Ford Mustang

1991 Mustang

“You certainly don’t have to be a professional driver or performance enthusiast to enjoy Mustang GT. The only prerequisite is an appreciation for the fun of driving.” 1991 Mustang sales brochure
  • The four-cylinder engine gets a horsepower boost from 88 to 105 due to an electronic ignition.
  • Convertibles got a tighter boot cover, which improved visibility and the look of the car.
  • New, more modern star-shaped wheels were offered as options for the LX and GT Mustangs.

Muscle Car Specifications

Performance Model
1991 Ford Mustang LX
Engine Used
302ci/225hp
Zero to Sixty
6.2 sec
Quarter Mile
14.8 sec @ 96 mph

Sticking with a tradition they began in 1988, Ford once again decided to change very little about any model of the Mustang, inside or out. This is something the company would continue until the end of the third generation Mustang models in 1993. While this strategy worked for the first couple years after the last major restyling in 1987 when sales were generally high, buyers were increasingly reluctant to purchase a Mustang in the early 90s. 1991 was no different, with production at a measly 98,737. The next year would prove even worse.

The reason for low sales weren’t in the cars themselves, as was proven when the restyle was first released. The four-cylinder were sleek and modern gas savers, while the signature 5.0 litre V8s offered a high-performance car. But by 1991, the United States economy was in a slump and imports were continuing to take an ever-increasing slice of the American car buyer’s pie. In times like that, even good cars can be viewed as stale, which is exactly what happened to the Mustang.

The biggest change was the more powerful four-cylinder engine, which had barely been changed since it was introduced for the beginning of the second generation Mustang II all the way back in 1974. The added horsepower provided a well-deserved quicker base Mustang, but still was lacking in power relative to popular import four-cylinders of the time.

Other changes were very minor and were mainly the result of the ever-stricter federal regulations, like the ignition lockout, which required the driver to have a foot on the brake pedal to start the car.

There were still just the four-cylinder and V8 engine options available, and the Mustang was again limited to two models: LX and GT. The GT came standard with the V8, and the LX could be upgraded to the 5.0 engine. Ford also offered a LX 5.0 option, which was an LX with the 5.0 engine as well as the GT’s sport suspension and a slightly upgraded interior.

1991 Mustang LX

As had become tradition, the LX was the only Mustang model to include the option of a coupe, and could be purchased in hatchback or convertible form, as well. While the base model had grown to include a significant number of standard features (i.e. center console, loaded instrument panel, etc.), Ford allowed, in true Mustang tradition, buyers to add almost any option to the LX barring the trim specific to the GT.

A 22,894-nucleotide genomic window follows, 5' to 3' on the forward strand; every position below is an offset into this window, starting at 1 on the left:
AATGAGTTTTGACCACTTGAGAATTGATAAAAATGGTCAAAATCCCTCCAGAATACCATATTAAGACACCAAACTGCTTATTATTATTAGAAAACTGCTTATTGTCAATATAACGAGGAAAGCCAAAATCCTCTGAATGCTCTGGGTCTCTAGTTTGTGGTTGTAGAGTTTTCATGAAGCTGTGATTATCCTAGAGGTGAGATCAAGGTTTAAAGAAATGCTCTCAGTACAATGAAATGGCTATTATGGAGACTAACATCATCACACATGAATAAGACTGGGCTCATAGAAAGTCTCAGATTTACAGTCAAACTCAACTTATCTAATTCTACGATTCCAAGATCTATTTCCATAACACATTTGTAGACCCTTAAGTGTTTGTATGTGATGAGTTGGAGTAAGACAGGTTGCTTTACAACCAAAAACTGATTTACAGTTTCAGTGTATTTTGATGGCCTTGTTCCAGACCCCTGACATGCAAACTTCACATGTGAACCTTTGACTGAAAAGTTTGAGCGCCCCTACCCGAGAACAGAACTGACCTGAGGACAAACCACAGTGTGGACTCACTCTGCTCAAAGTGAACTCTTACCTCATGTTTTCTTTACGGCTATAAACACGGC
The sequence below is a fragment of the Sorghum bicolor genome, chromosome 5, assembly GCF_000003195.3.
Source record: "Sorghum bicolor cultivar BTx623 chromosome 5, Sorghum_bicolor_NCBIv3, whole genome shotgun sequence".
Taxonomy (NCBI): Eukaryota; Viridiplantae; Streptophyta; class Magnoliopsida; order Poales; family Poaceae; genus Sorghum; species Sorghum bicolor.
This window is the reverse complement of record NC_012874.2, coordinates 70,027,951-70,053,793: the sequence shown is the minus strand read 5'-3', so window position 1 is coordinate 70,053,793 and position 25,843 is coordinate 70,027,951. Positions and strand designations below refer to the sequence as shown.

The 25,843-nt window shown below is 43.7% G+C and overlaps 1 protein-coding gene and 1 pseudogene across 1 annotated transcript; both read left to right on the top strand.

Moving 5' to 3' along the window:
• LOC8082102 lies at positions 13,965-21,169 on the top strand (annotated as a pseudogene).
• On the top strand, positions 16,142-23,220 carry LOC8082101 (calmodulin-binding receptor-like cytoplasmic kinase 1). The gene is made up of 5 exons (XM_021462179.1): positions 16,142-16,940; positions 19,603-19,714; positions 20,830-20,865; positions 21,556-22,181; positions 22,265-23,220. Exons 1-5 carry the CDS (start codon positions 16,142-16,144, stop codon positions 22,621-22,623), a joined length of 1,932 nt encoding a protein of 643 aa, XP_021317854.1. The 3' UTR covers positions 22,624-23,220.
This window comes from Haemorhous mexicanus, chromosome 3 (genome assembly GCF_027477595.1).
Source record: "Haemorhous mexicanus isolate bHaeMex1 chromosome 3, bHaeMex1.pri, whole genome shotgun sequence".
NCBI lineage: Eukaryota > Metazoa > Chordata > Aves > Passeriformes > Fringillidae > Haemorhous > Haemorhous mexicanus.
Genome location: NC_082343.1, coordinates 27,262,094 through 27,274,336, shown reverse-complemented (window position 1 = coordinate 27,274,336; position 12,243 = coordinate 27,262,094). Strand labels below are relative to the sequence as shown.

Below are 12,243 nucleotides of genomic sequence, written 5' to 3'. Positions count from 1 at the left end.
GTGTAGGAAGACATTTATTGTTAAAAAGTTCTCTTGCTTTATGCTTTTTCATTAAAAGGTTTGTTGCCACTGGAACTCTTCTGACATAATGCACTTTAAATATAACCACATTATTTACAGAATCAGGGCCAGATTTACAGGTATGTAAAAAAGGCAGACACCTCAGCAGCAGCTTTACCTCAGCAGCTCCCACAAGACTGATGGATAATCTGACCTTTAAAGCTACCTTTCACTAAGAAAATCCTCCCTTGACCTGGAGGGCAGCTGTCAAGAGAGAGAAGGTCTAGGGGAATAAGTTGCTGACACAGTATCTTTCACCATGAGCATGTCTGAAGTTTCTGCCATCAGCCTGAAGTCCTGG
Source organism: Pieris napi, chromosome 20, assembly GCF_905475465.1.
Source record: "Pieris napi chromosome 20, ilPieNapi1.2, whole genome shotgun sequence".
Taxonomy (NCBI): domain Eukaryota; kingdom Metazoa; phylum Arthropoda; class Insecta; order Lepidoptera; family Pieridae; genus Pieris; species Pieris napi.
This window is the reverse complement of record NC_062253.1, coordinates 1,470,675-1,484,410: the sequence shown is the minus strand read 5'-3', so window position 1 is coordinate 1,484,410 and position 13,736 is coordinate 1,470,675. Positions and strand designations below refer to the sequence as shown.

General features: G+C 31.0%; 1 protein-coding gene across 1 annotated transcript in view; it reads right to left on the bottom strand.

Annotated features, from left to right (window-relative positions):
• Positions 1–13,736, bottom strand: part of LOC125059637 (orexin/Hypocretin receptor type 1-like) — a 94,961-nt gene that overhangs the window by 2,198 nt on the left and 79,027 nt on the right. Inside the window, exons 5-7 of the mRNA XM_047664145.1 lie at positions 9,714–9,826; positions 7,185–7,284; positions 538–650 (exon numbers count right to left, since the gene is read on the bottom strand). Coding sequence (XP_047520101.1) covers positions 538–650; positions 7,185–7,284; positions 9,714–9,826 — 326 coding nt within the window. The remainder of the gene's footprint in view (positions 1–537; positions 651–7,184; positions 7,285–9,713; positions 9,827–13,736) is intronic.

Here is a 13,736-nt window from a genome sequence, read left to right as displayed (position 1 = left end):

1991 Mustang GT

Perhaps the 1991 Mustang sales brochure puts it best about the GT: “After more than a quarter century, Mustang GT offers few surprises.” Indeed, the main distinction between this GT and any made between 1987 and 1991 was that it came standard with 16 inch wheels. Ford had made a great performing, sporty and all around successful Mustang with the GT, but it was clear by this time that buyers were tiring of the same old design, particularly when the new imports (from Toyota and Honda, especially) were constantly offering new styling innovations to stay ahead in the game.

Competition

Illustrating the last point, in 1991 the Honda Accord was the number one selling car in America for the second year running, and the Toyota Camry entered the top three best-selling cars for the first time. With the top three rounded out with the Ford Taurus, it was clear the American car of choice had moved back to the mid-sized sedan, after a few years of the best-selling cars being comprised mainly of compact cars.

Mustang, as it had for many years, lacked direct competition, though it had multitudes of indirect competition. Mustang could be a fuel-saving economy car or a sleek high-performance machine, depending on the engine choice. Regardless of competition, sales were down and would continue in that direction for another year. But by this point, Ford was already looking into the future, which would be released in 1994 as he first of the fourth generation Mustangs. Hindsight sees the early 1990s Mustangs in a holding pattern waiting for that arrival.

Engine Specifications

TypeSizeCarbHorse PowerTourqe
LX convertible2.3L I4Fuel Injection105 hp135 lb-ft
LX coupe2.3L I4Fuel Injection105 hp135 lb-ft
LX hatchback2.3L I4Fuel Injection105 hp135 lb-ft
GT convertible4.9L V8Fuel Injection225 hp @ 4200 rpm300 lb-ft @ 3200 rpm
GT hatchback4.9L V8Fuel Injection225 hp @ 4200 rpm300 lb-ft @ 3200 rpm
LX 5.0L convertible4.9L V8Fuel Injection225 hp @ 4200 rpm300 lb-ft @ 3200 rpm
LX 5.0L coupe4.9L V8Fuel Injection225 hp @ 4200 rpm300 lb-ft @ 3200 rpm
LX 5.0L hatchback4.9L V8Fuel Injection225 hp @ 4200 rpm300 lb-ft @ 3200 rpm

Performance Statistics

Estimate

0 to 60 mphQuarter MileEngineSource
6.2 sec14.8 sec @ 96 mph302ci/225hpMotor Trend 7/90
7.3 sec15.6 sec

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